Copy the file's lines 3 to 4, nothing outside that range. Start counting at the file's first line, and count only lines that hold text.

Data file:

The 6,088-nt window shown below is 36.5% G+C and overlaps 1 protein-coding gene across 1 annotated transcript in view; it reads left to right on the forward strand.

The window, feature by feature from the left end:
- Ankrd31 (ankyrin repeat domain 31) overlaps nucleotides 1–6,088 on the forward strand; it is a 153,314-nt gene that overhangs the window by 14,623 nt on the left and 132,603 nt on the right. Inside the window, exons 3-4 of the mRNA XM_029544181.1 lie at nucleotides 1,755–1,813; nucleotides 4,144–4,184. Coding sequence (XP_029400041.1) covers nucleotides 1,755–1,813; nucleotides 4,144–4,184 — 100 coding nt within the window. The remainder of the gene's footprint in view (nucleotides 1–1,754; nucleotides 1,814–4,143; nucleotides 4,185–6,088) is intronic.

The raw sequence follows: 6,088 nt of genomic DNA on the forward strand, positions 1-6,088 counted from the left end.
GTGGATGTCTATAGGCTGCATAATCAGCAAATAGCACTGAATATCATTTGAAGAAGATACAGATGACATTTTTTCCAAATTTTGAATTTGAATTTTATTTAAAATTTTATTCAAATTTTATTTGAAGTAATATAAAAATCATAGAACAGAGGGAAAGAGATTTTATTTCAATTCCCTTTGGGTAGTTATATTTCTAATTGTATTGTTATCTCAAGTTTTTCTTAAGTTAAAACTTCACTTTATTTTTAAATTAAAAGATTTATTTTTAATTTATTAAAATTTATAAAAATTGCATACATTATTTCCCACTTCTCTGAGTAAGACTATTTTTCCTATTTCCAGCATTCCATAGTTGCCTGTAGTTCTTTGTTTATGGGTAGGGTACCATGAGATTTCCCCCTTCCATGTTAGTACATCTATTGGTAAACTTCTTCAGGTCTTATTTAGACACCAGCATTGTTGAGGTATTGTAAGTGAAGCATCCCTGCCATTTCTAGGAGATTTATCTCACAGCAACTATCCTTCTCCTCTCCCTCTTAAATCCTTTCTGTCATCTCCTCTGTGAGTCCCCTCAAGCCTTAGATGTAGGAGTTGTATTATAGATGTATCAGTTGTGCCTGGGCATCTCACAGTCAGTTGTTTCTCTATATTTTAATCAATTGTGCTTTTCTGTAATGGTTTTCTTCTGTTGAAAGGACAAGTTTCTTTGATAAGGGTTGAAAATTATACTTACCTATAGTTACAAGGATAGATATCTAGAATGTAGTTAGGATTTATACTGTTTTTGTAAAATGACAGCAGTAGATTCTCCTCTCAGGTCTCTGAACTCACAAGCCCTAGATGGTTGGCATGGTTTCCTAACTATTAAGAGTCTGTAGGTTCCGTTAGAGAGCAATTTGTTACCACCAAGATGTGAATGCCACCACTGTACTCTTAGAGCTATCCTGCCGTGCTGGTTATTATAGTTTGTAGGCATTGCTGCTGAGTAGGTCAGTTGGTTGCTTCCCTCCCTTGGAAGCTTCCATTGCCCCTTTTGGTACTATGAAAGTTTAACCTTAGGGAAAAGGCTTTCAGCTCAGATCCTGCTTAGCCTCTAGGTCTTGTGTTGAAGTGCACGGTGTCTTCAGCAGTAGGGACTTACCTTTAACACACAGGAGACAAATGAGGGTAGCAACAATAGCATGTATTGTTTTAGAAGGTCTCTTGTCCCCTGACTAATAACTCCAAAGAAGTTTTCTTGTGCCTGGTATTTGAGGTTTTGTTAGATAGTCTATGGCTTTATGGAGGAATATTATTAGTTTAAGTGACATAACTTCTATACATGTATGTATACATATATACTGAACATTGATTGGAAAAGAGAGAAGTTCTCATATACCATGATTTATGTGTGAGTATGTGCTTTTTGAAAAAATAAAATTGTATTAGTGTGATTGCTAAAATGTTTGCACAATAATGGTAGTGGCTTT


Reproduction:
- Ankrd31 (ankyrin repeat domain 31) overlaps nucleotides 1–6,088 on the forward strand; it is a 153,314-nt gene that overhangs the window by 14,623 nt on the left and 132,603 nt on the right. Inside the window, exons 3-4 of the mRNA XM_029544181.1 lie at nucleotides 1,755–1,813; nucleotides 4,144–4,184. Coding sequence (XP_029400041.1) covers nucleotides 1,755–1,813; nucleotides 4,144–4,184 — 100 coding nt within the window. The remainder of the gene's footprint in view (nucleotides 1–1,754; nucleotides 1,814–4,143; nucleotides 4,185–6,088) is intronic.

The raw sequence follows: 6,088 nt of genomic DNA on the forward strand, positions 1-6,088 counted from the left end.